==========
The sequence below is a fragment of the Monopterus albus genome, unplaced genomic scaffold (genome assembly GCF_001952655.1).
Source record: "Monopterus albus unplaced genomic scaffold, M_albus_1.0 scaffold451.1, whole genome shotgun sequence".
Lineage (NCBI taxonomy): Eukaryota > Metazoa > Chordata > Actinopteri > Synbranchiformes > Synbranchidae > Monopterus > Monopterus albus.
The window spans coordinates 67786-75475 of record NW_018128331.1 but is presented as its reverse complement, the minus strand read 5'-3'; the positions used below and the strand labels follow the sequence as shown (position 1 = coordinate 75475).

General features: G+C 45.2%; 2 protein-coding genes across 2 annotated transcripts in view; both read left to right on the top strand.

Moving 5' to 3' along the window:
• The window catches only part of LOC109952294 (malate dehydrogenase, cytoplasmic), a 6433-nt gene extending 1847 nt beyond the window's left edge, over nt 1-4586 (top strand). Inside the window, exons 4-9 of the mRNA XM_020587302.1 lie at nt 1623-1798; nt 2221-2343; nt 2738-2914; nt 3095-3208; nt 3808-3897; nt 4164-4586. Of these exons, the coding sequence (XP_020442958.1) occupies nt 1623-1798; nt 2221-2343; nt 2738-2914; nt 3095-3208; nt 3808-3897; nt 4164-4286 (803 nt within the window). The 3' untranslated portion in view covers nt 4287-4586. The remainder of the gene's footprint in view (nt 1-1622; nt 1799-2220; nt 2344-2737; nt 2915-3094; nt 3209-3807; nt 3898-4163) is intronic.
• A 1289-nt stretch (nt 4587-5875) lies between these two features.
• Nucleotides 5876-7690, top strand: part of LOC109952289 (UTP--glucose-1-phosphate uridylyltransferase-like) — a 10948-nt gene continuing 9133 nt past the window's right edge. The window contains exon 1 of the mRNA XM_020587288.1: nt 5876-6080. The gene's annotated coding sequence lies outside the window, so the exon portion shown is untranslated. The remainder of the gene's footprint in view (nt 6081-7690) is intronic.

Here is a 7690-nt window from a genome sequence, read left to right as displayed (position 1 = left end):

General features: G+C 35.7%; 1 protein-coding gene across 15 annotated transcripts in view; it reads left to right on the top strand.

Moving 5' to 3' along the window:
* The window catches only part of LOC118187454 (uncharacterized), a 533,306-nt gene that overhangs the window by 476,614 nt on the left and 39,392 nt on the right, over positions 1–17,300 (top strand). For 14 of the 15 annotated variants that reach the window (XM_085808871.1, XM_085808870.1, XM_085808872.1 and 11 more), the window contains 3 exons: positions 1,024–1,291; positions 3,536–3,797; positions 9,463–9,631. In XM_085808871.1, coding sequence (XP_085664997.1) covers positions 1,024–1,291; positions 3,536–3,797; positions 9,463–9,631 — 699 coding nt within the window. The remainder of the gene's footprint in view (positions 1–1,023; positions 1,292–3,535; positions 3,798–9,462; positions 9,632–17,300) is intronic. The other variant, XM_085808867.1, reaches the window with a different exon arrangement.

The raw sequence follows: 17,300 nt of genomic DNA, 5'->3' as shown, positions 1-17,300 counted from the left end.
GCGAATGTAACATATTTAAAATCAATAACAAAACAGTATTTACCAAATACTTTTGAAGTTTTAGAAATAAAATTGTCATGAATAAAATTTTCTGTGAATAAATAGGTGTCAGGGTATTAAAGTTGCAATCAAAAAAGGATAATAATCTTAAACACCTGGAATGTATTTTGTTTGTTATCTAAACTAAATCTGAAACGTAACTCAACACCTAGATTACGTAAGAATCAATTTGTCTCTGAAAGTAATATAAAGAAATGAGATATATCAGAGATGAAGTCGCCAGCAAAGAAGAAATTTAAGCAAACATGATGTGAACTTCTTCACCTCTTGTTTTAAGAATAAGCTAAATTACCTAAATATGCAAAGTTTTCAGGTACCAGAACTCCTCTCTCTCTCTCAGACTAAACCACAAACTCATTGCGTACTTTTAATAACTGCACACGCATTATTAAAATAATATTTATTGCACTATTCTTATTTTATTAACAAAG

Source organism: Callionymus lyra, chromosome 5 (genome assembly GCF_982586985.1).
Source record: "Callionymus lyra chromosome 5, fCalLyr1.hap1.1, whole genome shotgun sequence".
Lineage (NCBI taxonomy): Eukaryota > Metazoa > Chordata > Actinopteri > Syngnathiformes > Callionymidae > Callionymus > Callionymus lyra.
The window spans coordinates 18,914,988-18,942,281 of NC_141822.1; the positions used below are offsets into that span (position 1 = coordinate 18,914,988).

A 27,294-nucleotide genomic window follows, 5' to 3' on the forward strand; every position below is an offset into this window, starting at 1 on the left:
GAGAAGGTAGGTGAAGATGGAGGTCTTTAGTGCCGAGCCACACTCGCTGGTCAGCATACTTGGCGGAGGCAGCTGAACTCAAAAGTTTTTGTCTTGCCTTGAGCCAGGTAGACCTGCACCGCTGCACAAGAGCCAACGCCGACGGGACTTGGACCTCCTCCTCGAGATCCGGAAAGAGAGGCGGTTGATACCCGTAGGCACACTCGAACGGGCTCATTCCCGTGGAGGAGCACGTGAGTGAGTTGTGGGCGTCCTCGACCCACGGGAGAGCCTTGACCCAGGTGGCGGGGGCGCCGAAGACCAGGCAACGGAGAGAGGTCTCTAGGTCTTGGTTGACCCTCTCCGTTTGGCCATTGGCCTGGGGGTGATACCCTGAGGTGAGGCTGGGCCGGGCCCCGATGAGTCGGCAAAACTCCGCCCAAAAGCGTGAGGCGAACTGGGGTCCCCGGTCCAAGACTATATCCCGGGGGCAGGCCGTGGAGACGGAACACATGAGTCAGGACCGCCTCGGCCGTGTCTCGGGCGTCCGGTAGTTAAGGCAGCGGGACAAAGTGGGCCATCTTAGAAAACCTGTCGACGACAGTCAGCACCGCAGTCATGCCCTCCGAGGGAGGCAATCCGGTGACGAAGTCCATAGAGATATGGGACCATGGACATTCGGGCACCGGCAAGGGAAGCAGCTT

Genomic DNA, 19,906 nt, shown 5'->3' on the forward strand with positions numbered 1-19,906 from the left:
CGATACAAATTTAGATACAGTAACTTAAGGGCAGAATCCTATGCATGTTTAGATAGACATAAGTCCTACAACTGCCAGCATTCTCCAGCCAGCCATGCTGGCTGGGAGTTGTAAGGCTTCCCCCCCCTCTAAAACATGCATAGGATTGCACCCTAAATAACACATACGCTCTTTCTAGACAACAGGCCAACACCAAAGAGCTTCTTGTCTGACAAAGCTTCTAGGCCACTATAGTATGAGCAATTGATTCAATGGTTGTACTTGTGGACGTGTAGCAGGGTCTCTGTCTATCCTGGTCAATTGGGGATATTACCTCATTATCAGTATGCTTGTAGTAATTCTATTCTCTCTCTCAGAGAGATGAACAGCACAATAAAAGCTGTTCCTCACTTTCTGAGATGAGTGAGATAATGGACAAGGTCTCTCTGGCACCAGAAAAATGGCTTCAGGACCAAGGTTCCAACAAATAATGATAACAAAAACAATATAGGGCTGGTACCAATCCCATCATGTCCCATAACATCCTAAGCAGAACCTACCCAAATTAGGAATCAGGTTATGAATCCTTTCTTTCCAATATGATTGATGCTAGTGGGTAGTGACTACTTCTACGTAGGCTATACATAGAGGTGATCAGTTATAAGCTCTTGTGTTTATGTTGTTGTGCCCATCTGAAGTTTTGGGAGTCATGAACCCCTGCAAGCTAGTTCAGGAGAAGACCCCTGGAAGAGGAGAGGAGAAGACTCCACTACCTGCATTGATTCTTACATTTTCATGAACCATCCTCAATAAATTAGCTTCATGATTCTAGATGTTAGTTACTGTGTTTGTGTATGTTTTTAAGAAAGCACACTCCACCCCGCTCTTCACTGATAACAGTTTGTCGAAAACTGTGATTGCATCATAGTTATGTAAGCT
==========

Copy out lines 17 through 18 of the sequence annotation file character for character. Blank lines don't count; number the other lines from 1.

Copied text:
Source record: "Callionymus lyra chromosome 5, fCalLyr1.hap1.1, whole genome shotgun sequence".
Lineage (NCBI taxonomy): Eukaryota > Metazoa > Chordata > Actinopteri > Syngnathiformes > Callionymidae > Callionymus > Callionymus lyra.